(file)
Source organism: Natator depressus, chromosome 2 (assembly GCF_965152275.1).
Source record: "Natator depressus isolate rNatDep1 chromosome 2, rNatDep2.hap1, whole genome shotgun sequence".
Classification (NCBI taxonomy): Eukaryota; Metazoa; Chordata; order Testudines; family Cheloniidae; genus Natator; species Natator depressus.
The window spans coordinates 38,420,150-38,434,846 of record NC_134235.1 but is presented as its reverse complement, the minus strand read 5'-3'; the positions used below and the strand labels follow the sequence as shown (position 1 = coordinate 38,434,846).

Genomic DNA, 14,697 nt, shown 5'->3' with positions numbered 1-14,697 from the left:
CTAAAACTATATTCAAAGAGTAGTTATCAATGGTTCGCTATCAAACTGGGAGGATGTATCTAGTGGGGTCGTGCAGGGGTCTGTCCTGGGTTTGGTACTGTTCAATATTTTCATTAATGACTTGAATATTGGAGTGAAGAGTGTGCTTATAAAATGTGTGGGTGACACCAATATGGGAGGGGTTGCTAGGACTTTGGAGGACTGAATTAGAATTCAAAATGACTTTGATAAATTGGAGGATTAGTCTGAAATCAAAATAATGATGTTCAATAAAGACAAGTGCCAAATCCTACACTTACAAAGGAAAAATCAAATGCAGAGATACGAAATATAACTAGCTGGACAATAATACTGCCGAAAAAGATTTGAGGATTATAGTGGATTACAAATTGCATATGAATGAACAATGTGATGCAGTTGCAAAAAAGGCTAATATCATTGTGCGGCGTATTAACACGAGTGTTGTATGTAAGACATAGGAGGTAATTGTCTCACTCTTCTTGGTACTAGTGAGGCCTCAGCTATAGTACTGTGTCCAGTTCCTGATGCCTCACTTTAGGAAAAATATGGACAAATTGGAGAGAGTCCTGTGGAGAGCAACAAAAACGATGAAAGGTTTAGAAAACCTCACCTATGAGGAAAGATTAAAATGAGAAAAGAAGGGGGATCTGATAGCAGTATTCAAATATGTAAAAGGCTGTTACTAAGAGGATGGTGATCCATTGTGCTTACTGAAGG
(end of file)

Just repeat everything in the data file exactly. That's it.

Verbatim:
Source organism: Natator depressus, chromosome 2 (assembly GCF_965152275.1).
Source record: "Natator depressus isolate rNatDep1 chromosome 2, rNatDep2.hap1, whole genome shotgun sequence".
Classification (NCBI taxonomy): Eukaryota; Metazoa; Chordata; order Testudines; family Cheloniidae; genus Natator; species Natator depressus.
The window spans coordinates 38,420,150-38,434,846 of record NC_134235.1 but is presented as its reverse complement, the minus strand read 5'-3'; the positions used below and the strand labels follow the sequence as shown (position 1 = coordinate 38,434,846).

Genomic DNA, 14,697 nt, shown 5'->3' with positions numbered 1-14,697 from the left:
CTAAAACTATATTCAAAGAGTAGTTATCAATGGTTCGCTATCAAACTGGGAGGATGTATCTAGTGGGGTCGTGCAGGGGTCTGTCCTGGGTTTGGTACTGTTCAATATTTTCATTAATGACTTGAATATTGGAGTGAAGAGTGTGCTTATAAAATGTGTGGGTGACACCAATATGGGAGGGGTTGCTAGGACTTTGGAGGACTGAATTAGAATTCAAAATGACTTTGATAAATTGGAGGATTAGTCTGAAATCAAAATAATGATGTTCAATAAAGACAAGTGCCAAATCCTACACTTACAAAGGAAAAATCAAATGCAGAGATACGAAATATAACTAGCTGGACAATAATACTGCCGAAAAAGATTTGAGGATTATAGTGGATTACAAATTGCATATGAATGAACAATGTGATGCAGTTGCAAAAAAGGCTAATATCATTGTGCGGCGTATTAACACGAGTGTTGTATGTAAGACATAGGAGGTAATTGTCTCACTCTTCTTGGTACTAGTGAGGCCTCAGCTATAGTACTGTGTCCAGTTCCTGATGCCTCACTTTAGGAAAAATATGGACAAATTGGAGAGAGTCCTGTGGAGAGCAACAAAAACGATGAAAGGTTTAGAAAACCTCACCTATGAGGAAAGATTAAAATGAGAAAAGAAGGGGGATCTGATAGCAGTATTCAAATATGTAAAAGGCTGTTACTAAGAGGATGGTGATCCATTGTGCTTACTGAAGG